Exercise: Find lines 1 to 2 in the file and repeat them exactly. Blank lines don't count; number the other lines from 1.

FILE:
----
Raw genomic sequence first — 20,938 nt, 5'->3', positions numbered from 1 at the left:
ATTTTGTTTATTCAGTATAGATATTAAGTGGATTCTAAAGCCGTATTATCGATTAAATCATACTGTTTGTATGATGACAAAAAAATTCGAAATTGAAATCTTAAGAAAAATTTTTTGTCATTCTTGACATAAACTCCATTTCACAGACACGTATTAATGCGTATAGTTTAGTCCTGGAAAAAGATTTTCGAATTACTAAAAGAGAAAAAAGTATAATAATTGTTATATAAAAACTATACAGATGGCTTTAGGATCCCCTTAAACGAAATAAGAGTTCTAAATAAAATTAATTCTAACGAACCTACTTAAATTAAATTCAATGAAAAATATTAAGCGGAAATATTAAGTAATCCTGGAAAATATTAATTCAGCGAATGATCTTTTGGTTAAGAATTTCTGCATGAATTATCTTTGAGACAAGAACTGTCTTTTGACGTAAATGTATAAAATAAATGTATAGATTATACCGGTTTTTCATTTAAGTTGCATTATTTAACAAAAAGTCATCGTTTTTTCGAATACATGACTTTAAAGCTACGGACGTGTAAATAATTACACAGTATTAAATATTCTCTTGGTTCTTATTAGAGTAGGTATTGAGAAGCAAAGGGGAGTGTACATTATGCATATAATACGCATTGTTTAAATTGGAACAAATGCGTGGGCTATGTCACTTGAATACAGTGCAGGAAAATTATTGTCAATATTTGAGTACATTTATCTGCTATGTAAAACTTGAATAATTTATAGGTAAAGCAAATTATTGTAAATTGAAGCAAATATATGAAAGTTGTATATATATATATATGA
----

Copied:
Raw genomic sequence first — 20,938 nt, 5'->3', positions numbered from 1 at the left:
ATTTTGTTTATTCAGTATAGATATTAAGTGGATTCTAAAGCCGTATTATCGATTAAATCATACTGTTTGTATGATGACAAAAAAATTCGAAATTGAAATCTTAAGAAAAATTTTTTGTCATTCTTGACATAAACTCCATTTCACAGACACGTATTAATGCGTATAGTTTAGTCCTGGAAAAAGATTTTCGAATTACTAAAAGAGAAAAAAGTATAATAATTGTTATATAAAAACTATACAGATGGCTTTAGGATCCCCTTAAACGAAATAAGAGTTCTAAATAAAATTAATTCTAACGAACCTACTTAAATTAAATTCAATGAAAAATATTAAGCGGAAATATTAAGTAATCCTGGAAAATATTAATTCAGCGAATGATCTTTTGGTTAAGAATTTCTGCATGAATTATCTTTGAGACAAGAACTGTCTTTTGACGTAAATGTATAAAATAAATGTATAGATTATACCGGTTTTTCATTTAAGTTGCATTATTTAACAAAAAGTCATCGTTTTTTCGAATACATGACTTTAAAGCTACGGACGTGTAAATAATTACACAGTATTAAATATTCTCTTGGTTCTTATTAGAGTAGGTATTGAGAAGCAAAGGGGAGTGTACATTATGCATATAATACGCATTGTTTAAATTGGAACAAATGCGTGGGCTATGTCACTTGAATACAGTGCAGGAAAATTATTGTCAATATTTGAGTACATTTATCTGCTATGTAAAACTTGAATAATTTATAGGTAAAGCAAATTATTGTAAATTGAAGCAAATATATGAAAGTTGTATATATATATATATGA